Before I began writing for UTW, I did a piece in 2008 for La Semana -- a Tulsa based, international bilingual weekly, I posed a set of questions: things that were on the minds of lots of folks at the time:
• Can Tulsa use our spectacular new BOK Arena to out bid and secure winning acts for Tulsans and actually help make us a "destination" city?
• Can we be an effective counter-trend player in the tide against dramatically dropping attendance to live music events, conventions and many kinds of sporting events?
• Will sometimes timorous Tulsans overcome their aversion to downtown homeless folks, hang-ups about one way streets and questions about parking and show up for Arena shows and after event adventures in downtown dining, drinking and fun?
• Can the new BOK Center... help re-animate Tulsa's downtown; will we see a march back to Tulsa's core as a grand venue for enterprise, new ventures and other high yield efforts?
The Results So Far
The answer to most of these questions, four years forward, seems to be yes and in some cases a very strong yes. Example: the BOK Center is the recipient of the 2011 International Association of Venue Managers excellence award, an award given annually to a single venue in the world. And, according to published local reports, the BOK Center generated almost $600,000 in sales tax revenue for the first quarter of its fiscal year. It's also produced $322,000 plus in operating profit from July through September of last year. And more generally the BOK Center's revenue and ticket performance in the three years since wind up, in 2008, is amazing.
It seems fair to imagine that the only signal difference between last year's BOK Center performance and this year's results, may be the special revenues from last year's NCAA event in March 2011 and the lack of high profile concerts which is glaringly apparent over the past few months.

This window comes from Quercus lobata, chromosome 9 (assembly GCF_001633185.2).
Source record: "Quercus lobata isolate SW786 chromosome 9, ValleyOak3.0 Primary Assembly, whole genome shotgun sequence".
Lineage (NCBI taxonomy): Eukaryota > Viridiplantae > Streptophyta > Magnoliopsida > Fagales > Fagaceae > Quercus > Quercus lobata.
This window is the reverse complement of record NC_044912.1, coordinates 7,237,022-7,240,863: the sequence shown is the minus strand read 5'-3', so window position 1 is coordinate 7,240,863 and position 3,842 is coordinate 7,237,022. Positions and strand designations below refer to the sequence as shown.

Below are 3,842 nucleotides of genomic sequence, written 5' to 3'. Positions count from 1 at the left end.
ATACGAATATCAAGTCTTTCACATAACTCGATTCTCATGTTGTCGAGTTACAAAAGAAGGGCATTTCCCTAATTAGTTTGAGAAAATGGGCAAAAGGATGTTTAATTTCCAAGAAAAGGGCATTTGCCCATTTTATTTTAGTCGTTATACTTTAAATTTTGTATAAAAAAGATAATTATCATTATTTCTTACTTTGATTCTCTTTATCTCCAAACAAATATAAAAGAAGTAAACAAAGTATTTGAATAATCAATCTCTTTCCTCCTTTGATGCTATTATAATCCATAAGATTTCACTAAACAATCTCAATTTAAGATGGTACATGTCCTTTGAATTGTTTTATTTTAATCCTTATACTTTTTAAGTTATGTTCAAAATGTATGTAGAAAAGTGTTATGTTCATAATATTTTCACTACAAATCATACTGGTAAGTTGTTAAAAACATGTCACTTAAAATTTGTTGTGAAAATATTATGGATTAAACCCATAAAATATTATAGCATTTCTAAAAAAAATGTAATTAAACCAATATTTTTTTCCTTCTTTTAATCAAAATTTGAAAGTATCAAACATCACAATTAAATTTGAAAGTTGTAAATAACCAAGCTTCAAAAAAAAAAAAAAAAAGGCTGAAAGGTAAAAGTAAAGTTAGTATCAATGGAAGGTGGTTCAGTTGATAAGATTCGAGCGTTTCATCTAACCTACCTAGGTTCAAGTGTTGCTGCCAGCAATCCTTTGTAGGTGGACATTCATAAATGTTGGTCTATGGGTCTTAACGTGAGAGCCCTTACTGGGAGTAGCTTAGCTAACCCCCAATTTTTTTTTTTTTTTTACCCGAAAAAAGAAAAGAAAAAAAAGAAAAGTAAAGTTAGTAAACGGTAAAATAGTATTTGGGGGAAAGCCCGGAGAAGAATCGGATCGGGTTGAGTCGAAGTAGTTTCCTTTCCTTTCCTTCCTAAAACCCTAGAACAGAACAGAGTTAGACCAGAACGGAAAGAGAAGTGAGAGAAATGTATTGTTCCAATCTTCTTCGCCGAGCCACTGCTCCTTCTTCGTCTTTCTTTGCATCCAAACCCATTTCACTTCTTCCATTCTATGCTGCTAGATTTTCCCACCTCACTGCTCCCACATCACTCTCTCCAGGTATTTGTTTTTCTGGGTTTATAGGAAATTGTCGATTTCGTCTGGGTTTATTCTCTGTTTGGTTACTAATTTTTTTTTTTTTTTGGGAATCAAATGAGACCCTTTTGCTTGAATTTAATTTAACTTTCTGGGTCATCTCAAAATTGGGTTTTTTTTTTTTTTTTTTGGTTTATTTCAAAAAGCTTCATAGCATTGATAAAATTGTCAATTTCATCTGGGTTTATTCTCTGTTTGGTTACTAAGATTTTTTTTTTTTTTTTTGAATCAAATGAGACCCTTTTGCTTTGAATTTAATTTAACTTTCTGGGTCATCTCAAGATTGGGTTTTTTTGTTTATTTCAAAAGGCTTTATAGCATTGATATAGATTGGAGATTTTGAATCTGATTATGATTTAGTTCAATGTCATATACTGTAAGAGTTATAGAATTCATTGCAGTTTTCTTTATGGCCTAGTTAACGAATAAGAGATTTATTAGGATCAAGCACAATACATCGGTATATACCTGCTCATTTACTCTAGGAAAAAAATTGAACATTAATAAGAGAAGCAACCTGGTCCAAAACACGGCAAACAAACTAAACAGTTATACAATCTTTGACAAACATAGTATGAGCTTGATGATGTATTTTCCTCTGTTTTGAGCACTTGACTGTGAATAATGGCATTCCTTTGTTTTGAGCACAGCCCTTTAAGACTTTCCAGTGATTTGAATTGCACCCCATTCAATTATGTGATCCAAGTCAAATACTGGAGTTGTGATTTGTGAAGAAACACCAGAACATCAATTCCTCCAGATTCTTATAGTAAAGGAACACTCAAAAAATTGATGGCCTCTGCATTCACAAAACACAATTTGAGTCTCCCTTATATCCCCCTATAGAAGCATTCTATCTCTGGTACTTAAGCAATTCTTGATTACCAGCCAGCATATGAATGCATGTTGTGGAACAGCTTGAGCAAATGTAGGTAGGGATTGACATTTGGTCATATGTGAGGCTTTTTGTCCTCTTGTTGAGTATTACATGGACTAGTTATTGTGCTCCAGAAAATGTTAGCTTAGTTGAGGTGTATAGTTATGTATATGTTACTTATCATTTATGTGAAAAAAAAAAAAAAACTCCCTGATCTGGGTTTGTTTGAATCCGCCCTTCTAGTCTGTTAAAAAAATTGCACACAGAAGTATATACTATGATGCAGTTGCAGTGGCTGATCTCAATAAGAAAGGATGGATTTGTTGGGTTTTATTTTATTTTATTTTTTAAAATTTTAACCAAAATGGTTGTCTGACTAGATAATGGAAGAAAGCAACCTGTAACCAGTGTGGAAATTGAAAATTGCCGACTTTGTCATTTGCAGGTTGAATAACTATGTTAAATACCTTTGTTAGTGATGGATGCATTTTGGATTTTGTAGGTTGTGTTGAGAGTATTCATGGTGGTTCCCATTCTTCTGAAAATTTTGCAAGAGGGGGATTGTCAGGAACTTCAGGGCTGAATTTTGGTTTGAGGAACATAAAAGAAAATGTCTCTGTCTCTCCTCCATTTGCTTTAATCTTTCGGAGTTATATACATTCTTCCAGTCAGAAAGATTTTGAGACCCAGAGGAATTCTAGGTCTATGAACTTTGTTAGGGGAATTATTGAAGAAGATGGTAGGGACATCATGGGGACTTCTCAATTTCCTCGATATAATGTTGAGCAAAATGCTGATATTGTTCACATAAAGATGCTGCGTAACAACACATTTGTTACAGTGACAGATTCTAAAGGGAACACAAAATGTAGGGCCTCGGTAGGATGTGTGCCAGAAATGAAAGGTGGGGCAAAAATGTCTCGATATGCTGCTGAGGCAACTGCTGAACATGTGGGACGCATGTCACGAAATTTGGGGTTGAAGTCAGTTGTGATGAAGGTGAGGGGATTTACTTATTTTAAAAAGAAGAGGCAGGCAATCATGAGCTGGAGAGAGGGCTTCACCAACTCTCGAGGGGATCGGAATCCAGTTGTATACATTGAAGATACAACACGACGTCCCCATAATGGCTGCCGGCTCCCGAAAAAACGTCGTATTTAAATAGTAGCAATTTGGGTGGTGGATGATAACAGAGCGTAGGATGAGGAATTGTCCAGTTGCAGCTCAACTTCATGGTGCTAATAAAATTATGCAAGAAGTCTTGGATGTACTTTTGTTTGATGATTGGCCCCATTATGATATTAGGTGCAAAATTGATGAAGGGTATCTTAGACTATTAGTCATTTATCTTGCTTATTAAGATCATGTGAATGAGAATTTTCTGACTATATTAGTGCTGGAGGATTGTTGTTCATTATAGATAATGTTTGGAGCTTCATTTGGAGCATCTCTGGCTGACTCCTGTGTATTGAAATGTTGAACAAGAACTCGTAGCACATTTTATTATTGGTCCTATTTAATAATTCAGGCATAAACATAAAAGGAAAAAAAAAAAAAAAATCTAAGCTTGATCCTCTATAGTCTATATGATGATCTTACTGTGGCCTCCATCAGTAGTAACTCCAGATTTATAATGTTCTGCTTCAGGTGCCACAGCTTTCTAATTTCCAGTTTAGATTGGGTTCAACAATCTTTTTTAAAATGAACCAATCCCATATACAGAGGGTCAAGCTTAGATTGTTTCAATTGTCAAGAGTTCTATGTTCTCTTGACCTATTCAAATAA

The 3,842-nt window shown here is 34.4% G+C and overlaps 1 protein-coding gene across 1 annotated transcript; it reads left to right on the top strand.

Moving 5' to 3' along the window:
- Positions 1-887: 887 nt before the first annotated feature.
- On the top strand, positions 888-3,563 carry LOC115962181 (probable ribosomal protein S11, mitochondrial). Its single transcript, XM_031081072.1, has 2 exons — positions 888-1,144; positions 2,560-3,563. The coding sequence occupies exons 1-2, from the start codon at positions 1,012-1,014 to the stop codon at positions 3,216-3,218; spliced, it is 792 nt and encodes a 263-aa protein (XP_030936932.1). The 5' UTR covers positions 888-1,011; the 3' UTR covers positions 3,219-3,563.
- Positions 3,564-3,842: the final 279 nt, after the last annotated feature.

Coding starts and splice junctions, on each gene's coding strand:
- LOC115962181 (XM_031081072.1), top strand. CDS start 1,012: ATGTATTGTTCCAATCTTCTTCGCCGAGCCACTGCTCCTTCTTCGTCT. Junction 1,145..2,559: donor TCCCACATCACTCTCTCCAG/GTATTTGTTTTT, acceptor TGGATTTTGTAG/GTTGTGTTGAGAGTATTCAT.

On the "spill over front", it looks as though the BOK Arena gambit is succeeding as well. Northwest Mutual Insurance is moving its offices from south Tulsa to downtown. It will be part of the $100 million One Place: an adventurous mixed-use development project sited across the street from the BOK Center.
"Mutual" currently employs more than 50 people in Tulsa and has a planned employee add path of about 25 people a year: it's likely that when the One Place project is completed in early 2013, that 100 or more additional employees will be in place. Bounded by second and third street and Denver and Cheyenne avenues, the One Place site plan calls for a hotel, a public courtyard, underground parking and residential, retail and restaurant spaces. Cimarex, an energy company, is moving 400 folks from a current downtown location to One Place as well.
The US Economy, Downtown and The Big Reset
Tulsa's downtown is undergoing an array of high speed kinetics: the metamorphic is sparked, in part, by two contrasting development/planning notions: the work and ideas of New York master builder Robert Moses, whose focus on gigantic projects was legendary; and the "small is beautiful," urban place models best represented by Jane Jacobs and more recently by voices like "New Urbanism" leader Andres Duany.
The dual outlooks are a kind of "two strand" physical poetry, with facilities like the BOK Arena and the new One Place project encapsulating the "Moses" outlook; while the ensemble of restaurants fielded by Elliot Nelson, the two soon-to-open downtown grocery outlets, and Tulsa Developer Jamie Jamison's Pearl district residential project being examples of the "Jacobian" outlook in Tulsa.